The video conferencing space is indeed thriving due to its rapid adoption of other technologies which include the use of AI alongside other enhancements….
The Russian parliament has approved a bill which will allow the government to shut down websites hosting content they deemed “harmful.” If signed into law, it will see the creation of a system to monitor and blacklist websites.
An amendment to Russia’s Act for Information, bill 89417-6 was put forth by a committee concerned with internet security. They say it was designed to allow the government to remove pornography, suicide advice and content which encourages drug use, but it has drawn criticism from activists who oppose online censorship. Wikipedia shut down the Russian version of its site earlier this week in protest, going dark to encourage its users to share infomation about the bill which they compared to “the Great Firewall of China”. Russian search giant Yandex and social network Vkontakte also protested the bill, with the search engine censoring the word “everything” from its normal “You can find everything” tagline.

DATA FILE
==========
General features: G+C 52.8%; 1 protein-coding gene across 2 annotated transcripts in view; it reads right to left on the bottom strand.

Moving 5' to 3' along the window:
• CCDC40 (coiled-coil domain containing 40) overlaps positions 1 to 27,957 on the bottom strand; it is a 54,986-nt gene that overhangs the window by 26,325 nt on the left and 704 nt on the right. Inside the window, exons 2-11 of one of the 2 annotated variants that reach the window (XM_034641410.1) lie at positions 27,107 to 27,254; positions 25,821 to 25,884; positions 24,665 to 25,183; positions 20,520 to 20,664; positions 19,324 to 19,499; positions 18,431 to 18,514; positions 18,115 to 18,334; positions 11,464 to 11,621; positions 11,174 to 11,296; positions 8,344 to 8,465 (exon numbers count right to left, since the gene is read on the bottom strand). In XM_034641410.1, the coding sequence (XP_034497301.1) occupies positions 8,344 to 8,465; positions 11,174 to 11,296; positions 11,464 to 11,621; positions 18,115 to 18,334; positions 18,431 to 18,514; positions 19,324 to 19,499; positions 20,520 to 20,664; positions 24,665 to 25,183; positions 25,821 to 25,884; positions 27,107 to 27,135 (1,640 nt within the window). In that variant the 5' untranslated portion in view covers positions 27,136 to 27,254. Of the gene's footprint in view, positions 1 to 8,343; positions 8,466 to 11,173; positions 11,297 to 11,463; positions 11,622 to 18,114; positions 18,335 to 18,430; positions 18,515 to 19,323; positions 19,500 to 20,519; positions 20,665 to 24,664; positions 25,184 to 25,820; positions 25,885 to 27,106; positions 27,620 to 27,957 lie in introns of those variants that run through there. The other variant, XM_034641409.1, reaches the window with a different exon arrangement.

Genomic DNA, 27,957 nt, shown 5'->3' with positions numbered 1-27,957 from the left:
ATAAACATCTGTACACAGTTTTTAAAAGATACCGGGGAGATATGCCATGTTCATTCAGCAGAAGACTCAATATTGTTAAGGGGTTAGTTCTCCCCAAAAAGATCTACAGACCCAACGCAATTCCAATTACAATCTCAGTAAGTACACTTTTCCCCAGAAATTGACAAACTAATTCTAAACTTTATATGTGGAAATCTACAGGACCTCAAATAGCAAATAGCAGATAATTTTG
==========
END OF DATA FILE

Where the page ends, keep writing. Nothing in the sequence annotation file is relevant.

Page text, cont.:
Before the bill was voted on in parliament, Russian Prime Minister Dmitry Medvedev said that the government did not want to restrict freedom online entirely. “The basic principle is that the Internet should be free,” he said. “But it should also observe people’s basic rights and laws, including the right to information, but also the right to protection from harmful content.”
The country’s own council for human rights said that the law was adopted without widespread public discussion and will result in an “electronic curtain” than will negatively effect the ecommerce industry and the stability of the Russian internet.
The bill which was approved by parliament was an updated version — the previous one didn’t clearly define exactly what types of “harmful content” would result in a site being shut down without a trial, but was amended after the first reading of the bill on Tuesday. Some reports state that the bill could become law as early as November this year or early in January 2013.